Facing questions about his competence, and that of his generals, Mullen struck back with a conspiracy theory that explains away – or, at least, explains – the severity of these attacks, which fatally undermine his Pollyanna-ish narrative. The Obama administration has been laying the groundwork for this particular conspiracy theory for quite some time, peppering the Pakistanis with accusations of complicity in Taliban attacks on US forces – albeit without producing any public evidence. You’ll recall that the President himself, during the 2008 campaign, explicitly threatened to strike at Pakistan – and even John McCain was horrified.

The Justice Department is playing a key role in the anti-Pakistan offensive, utilizing the infamous David Headley – a DEA snitch and “former” terrorist operative – to fill in the details of Pakistan’s alleged perfidy. Headley claims he was trained by the ISI at one of several terrorist training camps run by a Kashmiri separatist group, the Lashkar-e-Taiba (LeT), and that Pakistan was the real source of the terror in Mumbai. Go here for the suspiciously murky details of his convoluted story, but suffice to say that I’d sooner trust the word of a used car dealer who’s down to his last dime. While in the pay of the DEA, Headley traveled around the world committing and planning terrorist acts – but you’re a “conspiracy theorist” if you think this throws a shadow of suspicion on his character, his motives, or his “testimony.”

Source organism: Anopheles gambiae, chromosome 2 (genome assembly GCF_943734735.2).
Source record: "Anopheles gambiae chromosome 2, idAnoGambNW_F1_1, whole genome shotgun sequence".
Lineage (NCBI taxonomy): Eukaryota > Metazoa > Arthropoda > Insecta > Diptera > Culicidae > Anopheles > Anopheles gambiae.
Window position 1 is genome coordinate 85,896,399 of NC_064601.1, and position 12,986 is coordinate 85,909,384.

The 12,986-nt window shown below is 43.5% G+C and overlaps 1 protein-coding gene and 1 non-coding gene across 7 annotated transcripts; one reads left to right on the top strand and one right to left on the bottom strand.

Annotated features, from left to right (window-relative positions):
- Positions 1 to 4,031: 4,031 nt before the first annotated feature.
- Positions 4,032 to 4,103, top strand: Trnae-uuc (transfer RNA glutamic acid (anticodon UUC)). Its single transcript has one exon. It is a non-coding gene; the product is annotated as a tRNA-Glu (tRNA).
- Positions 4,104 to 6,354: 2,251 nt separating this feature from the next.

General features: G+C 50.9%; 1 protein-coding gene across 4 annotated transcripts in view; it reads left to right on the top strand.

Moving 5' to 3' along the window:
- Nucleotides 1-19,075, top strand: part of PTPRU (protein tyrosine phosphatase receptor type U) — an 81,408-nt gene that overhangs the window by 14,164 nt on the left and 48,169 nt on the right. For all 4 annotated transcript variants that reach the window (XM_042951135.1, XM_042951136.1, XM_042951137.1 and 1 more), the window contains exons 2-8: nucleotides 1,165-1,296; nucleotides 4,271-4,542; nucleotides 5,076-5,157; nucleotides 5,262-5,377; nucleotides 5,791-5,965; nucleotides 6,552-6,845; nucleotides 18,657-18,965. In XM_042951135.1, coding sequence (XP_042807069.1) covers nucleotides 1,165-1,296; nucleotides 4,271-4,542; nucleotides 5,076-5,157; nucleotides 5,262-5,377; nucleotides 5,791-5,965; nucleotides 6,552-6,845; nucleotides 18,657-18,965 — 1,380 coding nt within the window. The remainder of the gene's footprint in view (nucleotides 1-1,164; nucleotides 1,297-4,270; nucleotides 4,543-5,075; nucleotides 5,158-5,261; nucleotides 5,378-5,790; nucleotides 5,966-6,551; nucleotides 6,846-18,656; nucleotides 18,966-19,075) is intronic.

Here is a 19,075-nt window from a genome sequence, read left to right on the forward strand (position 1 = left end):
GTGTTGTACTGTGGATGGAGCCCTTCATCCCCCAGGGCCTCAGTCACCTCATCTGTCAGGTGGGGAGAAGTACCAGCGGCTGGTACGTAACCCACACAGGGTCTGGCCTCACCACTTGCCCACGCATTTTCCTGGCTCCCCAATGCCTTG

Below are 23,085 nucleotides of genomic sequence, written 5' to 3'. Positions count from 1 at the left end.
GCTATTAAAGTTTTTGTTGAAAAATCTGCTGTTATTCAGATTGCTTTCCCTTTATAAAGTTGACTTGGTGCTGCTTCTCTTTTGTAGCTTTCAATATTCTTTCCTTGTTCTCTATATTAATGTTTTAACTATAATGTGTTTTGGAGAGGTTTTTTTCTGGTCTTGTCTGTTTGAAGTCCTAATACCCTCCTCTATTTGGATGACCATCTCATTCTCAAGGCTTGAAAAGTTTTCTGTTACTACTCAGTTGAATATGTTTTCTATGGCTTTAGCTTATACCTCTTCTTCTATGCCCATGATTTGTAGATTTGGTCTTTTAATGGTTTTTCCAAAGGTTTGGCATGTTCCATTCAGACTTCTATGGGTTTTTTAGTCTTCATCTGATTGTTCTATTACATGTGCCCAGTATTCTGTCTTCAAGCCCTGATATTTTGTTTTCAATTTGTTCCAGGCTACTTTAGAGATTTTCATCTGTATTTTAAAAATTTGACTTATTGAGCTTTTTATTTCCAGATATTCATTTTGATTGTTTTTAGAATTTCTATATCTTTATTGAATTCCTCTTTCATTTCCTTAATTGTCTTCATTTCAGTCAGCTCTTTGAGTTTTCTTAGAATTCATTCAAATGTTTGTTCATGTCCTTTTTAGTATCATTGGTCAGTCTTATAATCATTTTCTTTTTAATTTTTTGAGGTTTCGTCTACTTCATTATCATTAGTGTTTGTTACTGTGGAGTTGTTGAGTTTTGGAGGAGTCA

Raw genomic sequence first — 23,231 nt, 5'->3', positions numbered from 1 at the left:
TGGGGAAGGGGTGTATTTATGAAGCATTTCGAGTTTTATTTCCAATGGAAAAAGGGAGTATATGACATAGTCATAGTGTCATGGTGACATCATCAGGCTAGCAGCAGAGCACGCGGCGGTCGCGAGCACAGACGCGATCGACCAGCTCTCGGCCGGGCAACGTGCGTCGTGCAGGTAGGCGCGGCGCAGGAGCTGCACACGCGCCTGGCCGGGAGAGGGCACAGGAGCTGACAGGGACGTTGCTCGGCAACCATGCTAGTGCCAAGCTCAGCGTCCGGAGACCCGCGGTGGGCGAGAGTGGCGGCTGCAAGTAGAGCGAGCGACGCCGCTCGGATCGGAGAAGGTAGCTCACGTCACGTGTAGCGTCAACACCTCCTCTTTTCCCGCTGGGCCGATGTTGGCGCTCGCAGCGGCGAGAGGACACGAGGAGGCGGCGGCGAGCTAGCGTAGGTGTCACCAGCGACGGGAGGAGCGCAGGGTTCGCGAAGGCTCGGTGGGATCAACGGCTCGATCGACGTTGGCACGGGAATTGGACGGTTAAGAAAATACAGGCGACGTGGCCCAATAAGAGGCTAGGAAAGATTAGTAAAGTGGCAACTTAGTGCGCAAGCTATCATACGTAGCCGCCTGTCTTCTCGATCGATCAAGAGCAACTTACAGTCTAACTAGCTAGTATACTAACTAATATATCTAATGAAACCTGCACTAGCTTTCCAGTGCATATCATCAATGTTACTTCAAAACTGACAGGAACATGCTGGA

With military ties tightening between the US and India – Pakistan’s ancient enemy – one thing is clear: Washington is tilting toward New Delhi. This shift began in 2006, when India and the US agreed to cooperate on the development of “civil” nuclear power. However, as the Council on Foreign Relations reports, under the terms of the agreement “India would be eligible to buy U.S. dual-use nuclear technology, including materials and equipment that could be used to enrich uranium or reprocess plutonium, potentially creating the material for nuclear bombs.”

Pakistan and India have come close to a nuclear exchange on several occasions over the years. With the Hindu ultra-nationalists who wield increasing political clout frothing at the mouth for war, the introduction of such technology poses a deadly danger to the entire region. A nuclear sword of Damocles, forged by the US government, is hanging over the heads of Pakistanis – and we wonder why they hate us.

The Americans are playing a very dangerous game with Pakistan, doing everything in their power to undermine the elected government, while at the same time decrying the threat of “extremism” in that nation. But they can’t have it both ways: if they fear destabilization, then why are they doing their utmost to provoke it? You’d almost have to be a “conspiracy theorist” to make sense out of it.